Kansas, Kentucky gain Final 4 Top-ranked Indiana falls short, 83-77

March 28, 1993|By Don Markus | Don Markus,Staff Writer

ST. LOUIS -- Environmentalists, beware. The Kansa Jayhawks are headed back to another city on the banks of the Mississippi, full of spit and more than a little polish.

Kansas followed through on the strange pre-game ritual of its coach, Roy Williams, who took his team down to the river yesterday before its NCAA Midwest Regional final against Indiana.

The second-seeded Jayhawks were not only more superstitious

than the top-ranked, top-seeded Hoosiers, they were also superior. Buoyed by a deeper bench and a bigger front line, Kansas beat Indiana, 83-77, at the St. Louis Arena.

The victory enabled Kansas (29-6), a second-round loser last year, to advance to next week's Final Four in New Orleans. It marks the second trip in the past three years for the Jayhawks -- the fourth since 1986 -- and the second in Williams' five years as coach.

"The Mississippi River trick worked again," said Williams, who learned it as an assistant at North Carolina 11 years, when the Tar Heels beat Georgetown for the NCAA championship. "Thank goodness that the Mississippi runs all the way down to New Orleans."

There was a little more than good luck that went into last night's victory. It took a tenacious defense that fought through Indiana's screens to slow down All-American Calbert Cheaney at key points. It took a balanced offense that put five players in double figures for the fourth straight time in this year's tournament.

And it took another tradition Williams borrowed from North Carolina -- that old Dean Smith standby called senior leadership -- to hold off one last comeback by the Hoosiers, who cut a nine-point deficit to 76-73 with 1:25 remaining.

"I really thought, without any question, that Kansas was the better team," said Indiana coach Bob Knight, whose team had lost to the Jayhawks in early December in Indianapolis. "Their defense was exceptional, especially up top. We had a tough time getting into our offense."

Indiana overcame a pair of eight-point deficits in the first half to trail by four at halftime. It fell behind by eight again early in the second half before coming back to take a 48-46 lead with 14:13 remaining.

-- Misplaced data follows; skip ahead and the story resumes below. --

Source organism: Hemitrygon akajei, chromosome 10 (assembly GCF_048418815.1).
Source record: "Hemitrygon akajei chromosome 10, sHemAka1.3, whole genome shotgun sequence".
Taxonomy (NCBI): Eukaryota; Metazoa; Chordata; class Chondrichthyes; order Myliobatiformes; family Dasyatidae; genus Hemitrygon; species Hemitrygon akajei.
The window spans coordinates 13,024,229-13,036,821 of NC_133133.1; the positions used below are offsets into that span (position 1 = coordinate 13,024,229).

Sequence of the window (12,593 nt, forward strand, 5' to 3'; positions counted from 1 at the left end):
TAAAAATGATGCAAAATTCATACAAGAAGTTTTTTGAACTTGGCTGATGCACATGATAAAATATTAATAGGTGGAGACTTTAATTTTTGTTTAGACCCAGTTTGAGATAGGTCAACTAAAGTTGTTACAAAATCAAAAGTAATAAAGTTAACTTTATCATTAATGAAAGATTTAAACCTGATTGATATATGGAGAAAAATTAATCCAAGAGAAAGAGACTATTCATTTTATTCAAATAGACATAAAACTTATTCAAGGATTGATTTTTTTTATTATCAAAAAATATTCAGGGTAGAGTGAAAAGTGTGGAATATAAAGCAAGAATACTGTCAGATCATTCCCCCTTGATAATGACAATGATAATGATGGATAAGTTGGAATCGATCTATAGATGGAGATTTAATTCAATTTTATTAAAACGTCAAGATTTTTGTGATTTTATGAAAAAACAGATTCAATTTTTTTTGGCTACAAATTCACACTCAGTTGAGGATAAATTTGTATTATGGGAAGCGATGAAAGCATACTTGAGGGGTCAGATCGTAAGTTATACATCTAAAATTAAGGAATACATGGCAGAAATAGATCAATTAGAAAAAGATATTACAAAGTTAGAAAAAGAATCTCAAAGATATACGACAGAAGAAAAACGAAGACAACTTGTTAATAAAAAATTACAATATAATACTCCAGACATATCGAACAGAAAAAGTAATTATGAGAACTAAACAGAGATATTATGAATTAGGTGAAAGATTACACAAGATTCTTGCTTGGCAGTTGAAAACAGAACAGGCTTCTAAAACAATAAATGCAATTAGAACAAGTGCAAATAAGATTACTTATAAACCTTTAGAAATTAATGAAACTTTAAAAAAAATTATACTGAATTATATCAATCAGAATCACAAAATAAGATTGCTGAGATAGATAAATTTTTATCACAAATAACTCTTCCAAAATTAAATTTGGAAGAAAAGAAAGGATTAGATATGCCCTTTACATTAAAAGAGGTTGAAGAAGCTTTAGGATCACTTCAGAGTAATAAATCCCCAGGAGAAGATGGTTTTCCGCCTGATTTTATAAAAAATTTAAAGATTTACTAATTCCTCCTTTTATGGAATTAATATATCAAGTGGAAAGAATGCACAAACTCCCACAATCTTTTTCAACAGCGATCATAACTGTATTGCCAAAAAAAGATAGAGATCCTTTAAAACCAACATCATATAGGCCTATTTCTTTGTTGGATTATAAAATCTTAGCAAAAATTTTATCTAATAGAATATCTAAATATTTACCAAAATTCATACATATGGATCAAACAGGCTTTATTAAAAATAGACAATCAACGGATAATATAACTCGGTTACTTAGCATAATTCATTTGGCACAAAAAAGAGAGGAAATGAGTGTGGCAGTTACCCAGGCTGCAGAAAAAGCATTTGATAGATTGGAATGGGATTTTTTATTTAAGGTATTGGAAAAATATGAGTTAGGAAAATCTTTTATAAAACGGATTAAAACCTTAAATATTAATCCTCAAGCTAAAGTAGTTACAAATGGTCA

But trailing 50-48, the Jayhawks ran off 10 straight points to build their lead back to eight. Shooting 68.2 percent in the second half, they never looked back. When Hoosier point guard Greg Graham picked up his fourth personal with 10:03 to play and his team down seven, Indiana could never get close enough.

"From a standpoint of our team, it [fourth foul] had a major impact," said Graham, who scored a team-high 23. "I really couldn't do the things I wanted to do defensively."

The defeat prevented Indiana (31-4) from returning to the Final Four for the second straight year and denied Knight a chance at a fourth national championship. It also left one nagging question: what would have happened had sophomore forward Alan Henderson not suffered a serious knee injury last month.

Henderson made only a token three-minute appearance against the Jayhawks, who used their size and strength inside to push the Hoosiers around on offense and bully them on defense. Despite 22 points and nine rebounds by Cheaney, Indiana's frontcourt was badly outplayed.

"We came out and physically wore them down inside," said junior forward Richard Scott, who led the Jayhawks with 16 points.

Said Cheaney: "It was an attitude. It was their toughness that beat us."

That was evident after Indiana made its final run. When a drive by Graham cut the Kansas lead to three, the pro-Indiana crowd of 17,883 roared its approval. In a matter of seconds, only the Jayhawks fans were left cheering.

First, Rex Walters broke the press and fed Adonis Jordan for a layup with 1:18 to go. Then, Eric Pauley blocked Cheaney's rebound follow of his own missed three-pointer, leading to a pair of free throws by Walters. Finally, after Todd Leary made two of three free throws for the Hoosiers, Walters closed the door with a free throw for an 83-75 lead.

Despite his insistence to the contrary, Williams is getting a reputation for being a legend killer. Last night's win was his third straight without a defeat to Knight, the second time in an NCAA tournament game. (The first came in the Sweet 16 in Charlotte, N.C., in 1991). He might also have another chance to meet -- and beat -- his mentor.

Kansas will play the winner of today's East Regional final between North Carolina and Cincinnati next Saturday at the Superdome. The Jayhawks beat the Tar Heels in the 1991 semifinals at the Hoosier Dome before losing to Duke.

"Roy Williams is no genius. I can assure you of that," he said. "When you play those kind of teams, like Indiana or North Carolina, you realize that you have to elevate your game and play as close to your potential as you possibly can."

Being here certainly didn't hurt.

After all, it's spitting distance from the Mississippi.

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